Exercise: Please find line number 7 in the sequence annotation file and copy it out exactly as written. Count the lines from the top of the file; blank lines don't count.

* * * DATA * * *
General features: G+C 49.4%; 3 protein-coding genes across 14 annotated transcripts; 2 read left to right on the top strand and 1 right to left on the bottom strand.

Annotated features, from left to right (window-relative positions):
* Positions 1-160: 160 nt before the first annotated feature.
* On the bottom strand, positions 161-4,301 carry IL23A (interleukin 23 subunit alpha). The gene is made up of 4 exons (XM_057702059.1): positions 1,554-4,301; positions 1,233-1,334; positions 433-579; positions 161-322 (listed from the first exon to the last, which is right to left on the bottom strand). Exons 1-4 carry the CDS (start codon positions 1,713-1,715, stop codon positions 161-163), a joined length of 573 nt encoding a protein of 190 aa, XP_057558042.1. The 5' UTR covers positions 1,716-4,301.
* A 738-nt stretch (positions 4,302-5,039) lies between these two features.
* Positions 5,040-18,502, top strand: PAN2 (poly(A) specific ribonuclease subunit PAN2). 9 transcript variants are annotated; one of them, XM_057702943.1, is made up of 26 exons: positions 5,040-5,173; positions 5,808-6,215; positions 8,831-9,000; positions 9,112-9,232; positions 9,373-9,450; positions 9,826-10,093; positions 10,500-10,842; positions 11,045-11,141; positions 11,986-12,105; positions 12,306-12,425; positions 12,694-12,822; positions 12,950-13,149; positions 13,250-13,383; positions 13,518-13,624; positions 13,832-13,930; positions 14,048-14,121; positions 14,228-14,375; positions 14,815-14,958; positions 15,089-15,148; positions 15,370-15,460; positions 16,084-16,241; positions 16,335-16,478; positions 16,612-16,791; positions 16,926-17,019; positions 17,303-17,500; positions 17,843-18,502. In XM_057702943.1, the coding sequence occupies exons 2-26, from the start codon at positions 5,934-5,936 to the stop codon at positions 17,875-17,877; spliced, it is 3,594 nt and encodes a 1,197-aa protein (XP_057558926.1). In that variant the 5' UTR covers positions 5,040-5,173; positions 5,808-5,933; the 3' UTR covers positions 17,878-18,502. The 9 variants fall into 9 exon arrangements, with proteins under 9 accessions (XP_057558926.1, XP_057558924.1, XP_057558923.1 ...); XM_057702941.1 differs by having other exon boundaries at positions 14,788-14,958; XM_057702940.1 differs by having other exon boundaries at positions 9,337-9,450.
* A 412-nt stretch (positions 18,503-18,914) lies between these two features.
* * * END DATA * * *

* A 412-nt stretch (positions 18,503-18,914) lies between these two features.